Hotter Than the Hinges of Hell Habanero Jelly

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Ow.  Ouch.  Owwie.  Ooooooh.  Oooooch.  Oh it hurts!

I want you to be aware that this recipe is not for the faint of heart or wimpy of tongue.  It is a pure habanero relish.  As in lots and lots of chopped fresh habanero peppers.

Habaneros, for those who do not know, are one of the hottest fresh peppers that are widely available.  They usually range between 100,000 and 350,000 Scoville Units*.  And for comparison’s sake, a fresh jalapeno pepper runs between 2,000 and 10,000 Scoville Units.  Just so’s you know.

*Scoville Units are the standardized unit of measure for the ‘hotness’ of hot peppers.  According to Wikipedia, “Scoville scale measures the hotness or piquancy of a chili pepper, as defined by the amount of capsaicin it contains. Capsaicin is a chemical compound which stimulates chemoreceptor nerve endings in the skin, especially the mucous membranes. The number of Scoville heat units (SHU) indicates the amount of capsaicin present.” In other words, it gives you a pretty good idea how much it is going to hurt to eat a particular pepper.

Habaneros are beautiful. So pretty but so dangerous.  You’re looking at two pounds of fresh habanero peppers.  I used every last one of them in a fresh batch of Hotter Than the Hinges of Hell Habanero Jelly.* And I coughed and coughed and coughed and my eyes watered and my nose ran.  And I was prepared for it.  I’ve made this once a year for at least six years. I’m going to say this now: I will litter this post (straight up LITTER it) with warnings.  Because you have to be careful when making this.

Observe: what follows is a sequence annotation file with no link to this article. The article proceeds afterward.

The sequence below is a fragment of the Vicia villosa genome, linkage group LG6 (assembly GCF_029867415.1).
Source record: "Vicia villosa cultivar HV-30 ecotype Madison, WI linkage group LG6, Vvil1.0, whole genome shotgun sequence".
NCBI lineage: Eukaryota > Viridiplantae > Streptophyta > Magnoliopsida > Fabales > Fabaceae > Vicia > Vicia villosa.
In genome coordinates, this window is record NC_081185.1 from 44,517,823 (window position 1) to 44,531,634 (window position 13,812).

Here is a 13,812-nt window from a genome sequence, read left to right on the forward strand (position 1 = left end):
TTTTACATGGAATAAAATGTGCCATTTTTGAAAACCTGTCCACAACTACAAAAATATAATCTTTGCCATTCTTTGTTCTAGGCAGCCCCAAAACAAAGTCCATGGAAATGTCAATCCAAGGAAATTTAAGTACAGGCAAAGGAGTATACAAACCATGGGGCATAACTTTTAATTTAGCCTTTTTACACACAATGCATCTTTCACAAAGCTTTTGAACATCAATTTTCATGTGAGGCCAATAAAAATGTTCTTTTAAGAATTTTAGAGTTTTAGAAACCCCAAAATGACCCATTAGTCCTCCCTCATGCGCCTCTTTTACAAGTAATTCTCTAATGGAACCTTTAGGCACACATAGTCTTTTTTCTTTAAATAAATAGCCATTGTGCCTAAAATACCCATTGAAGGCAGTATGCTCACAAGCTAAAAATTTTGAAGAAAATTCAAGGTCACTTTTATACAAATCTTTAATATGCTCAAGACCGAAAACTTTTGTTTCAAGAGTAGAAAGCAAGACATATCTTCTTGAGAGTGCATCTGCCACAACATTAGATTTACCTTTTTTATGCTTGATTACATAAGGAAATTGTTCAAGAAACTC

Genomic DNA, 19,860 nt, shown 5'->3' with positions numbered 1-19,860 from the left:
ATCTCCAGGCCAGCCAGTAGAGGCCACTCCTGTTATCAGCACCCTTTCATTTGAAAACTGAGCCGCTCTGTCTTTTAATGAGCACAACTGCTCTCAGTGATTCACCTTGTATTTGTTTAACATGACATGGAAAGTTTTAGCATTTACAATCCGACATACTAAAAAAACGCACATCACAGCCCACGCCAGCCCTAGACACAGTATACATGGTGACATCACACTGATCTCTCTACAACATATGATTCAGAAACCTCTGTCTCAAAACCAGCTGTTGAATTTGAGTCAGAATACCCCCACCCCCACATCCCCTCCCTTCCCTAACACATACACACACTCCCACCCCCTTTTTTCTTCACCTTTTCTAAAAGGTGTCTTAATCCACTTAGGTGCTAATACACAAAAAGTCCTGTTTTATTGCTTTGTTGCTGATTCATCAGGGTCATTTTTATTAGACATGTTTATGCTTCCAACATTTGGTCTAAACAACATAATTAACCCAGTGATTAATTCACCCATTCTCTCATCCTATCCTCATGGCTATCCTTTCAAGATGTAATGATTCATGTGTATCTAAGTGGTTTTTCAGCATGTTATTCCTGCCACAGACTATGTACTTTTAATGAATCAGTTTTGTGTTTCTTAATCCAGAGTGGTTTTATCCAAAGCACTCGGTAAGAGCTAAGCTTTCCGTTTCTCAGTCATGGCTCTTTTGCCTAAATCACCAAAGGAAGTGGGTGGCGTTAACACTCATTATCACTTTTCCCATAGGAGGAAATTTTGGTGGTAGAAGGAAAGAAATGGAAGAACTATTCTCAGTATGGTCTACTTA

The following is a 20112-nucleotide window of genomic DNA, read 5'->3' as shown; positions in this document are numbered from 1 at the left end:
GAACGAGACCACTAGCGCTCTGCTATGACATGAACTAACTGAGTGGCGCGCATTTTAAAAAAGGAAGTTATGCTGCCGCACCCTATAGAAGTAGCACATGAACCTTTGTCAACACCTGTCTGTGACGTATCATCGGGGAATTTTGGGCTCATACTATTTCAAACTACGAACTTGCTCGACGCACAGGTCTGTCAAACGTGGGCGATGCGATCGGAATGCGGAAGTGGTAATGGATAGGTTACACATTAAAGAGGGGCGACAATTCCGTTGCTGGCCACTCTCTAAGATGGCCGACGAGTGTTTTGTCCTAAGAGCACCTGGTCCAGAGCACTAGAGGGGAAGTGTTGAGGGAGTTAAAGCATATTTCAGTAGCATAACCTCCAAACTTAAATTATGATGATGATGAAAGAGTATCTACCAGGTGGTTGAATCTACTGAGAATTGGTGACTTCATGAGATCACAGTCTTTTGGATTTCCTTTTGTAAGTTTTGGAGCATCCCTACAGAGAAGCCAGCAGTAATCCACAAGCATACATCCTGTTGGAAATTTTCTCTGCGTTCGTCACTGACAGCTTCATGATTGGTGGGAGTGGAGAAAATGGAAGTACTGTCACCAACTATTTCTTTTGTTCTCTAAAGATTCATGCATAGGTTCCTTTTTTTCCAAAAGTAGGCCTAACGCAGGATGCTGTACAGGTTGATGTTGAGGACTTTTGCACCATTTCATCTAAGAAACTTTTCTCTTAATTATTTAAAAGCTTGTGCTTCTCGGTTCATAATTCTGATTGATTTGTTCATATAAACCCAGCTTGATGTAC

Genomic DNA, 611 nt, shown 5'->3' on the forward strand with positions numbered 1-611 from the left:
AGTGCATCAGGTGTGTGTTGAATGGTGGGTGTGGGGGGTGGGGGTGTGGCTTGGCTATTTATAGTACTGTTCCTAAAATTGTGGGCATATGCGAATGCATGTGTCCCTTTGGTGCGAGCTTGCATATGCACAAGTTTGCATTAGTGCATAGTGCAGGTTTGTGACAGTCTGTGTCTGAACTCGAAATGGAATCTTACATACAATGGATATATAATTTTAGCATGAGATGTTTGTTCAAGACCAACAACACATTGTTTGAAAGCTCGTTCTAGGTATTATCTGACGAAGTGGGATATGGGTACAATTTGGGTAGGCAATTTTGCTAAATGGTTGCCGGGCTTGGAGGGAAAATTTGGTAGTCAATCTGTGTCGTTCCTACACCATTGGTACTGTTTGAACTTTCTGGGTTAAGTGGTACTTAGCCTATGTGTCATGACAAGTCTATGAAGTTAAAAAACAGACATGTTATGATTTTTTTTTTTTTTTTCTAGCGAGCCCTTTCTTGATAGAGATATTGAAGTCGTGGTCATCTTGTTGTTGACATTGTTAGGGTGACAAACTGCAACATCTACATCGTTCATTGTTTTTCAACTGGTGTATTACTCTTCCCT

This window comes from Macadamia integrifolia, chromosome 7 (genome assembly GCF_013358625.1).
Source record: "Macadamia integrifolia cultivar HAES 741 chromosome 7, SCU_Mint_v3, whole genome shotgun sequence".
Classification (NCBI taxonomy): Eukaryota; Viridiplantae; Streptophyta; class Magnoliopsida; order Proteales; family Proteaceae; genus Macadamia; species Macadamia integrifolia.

*For the record, I know it’s not technically a jelly since it has abundant little bitty pieces of habanero laced through it.  A jelly is smooth.  This?  Is not.

Okay, so it’s a jelly that isn’t a jelly and it’s painfully hot.  Why in heck would you want to make this? Because the flavor is out of this world.  It’s hot, sweet, fruity, and tangy at the same time.  Chile heads: this is a slow-burn and it lasts.  If you like habaneros you will love this.  It’s a stunningly beautiful flame orange with flecks of habanero suspended throughout.  Serve over cream cheese on crackers or loosened up with a fork and brushed onto grilled meat.

Give the gift of painful taste to the chile heads in your life.  They’ll love you forever!

For a photo-free, printer friendly version of this recipe, click here!

Hotter Than the Hinges of Hell Habanero Jelly

Ingredients:

  • 2 pounds fresh habanero peppers
  • 5 cups granulated sugar (measured into a separate bowl before starting)
  • 1 box powdered pectin
  • 1 cup cider vinegar

Wear gloves!  Wear gloves!

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Trust me.  Even if you think you’re impervious to capsaicin you have no idea how painful it can be to deal with two pounds of habaneros without gloves. Before you start, it’s a good idea to line a bowl with a disposable plastic bag to hold all your stems and seeds.  Thusly:

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Cut the stem off each pepper and cut in half. If you want face-meltingly hot pepper jelly you can leave the seeds and membranes intact in the peppers.  If you want a milder jelly (in which case you may want to consider jelly making with something other than habaneros?) you can use the tip of a spoon to dislodge the seeds and as much of the membrane as possible.

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I normally seed about half of the peppers and leave seeds in the other half.  We like-a it hot!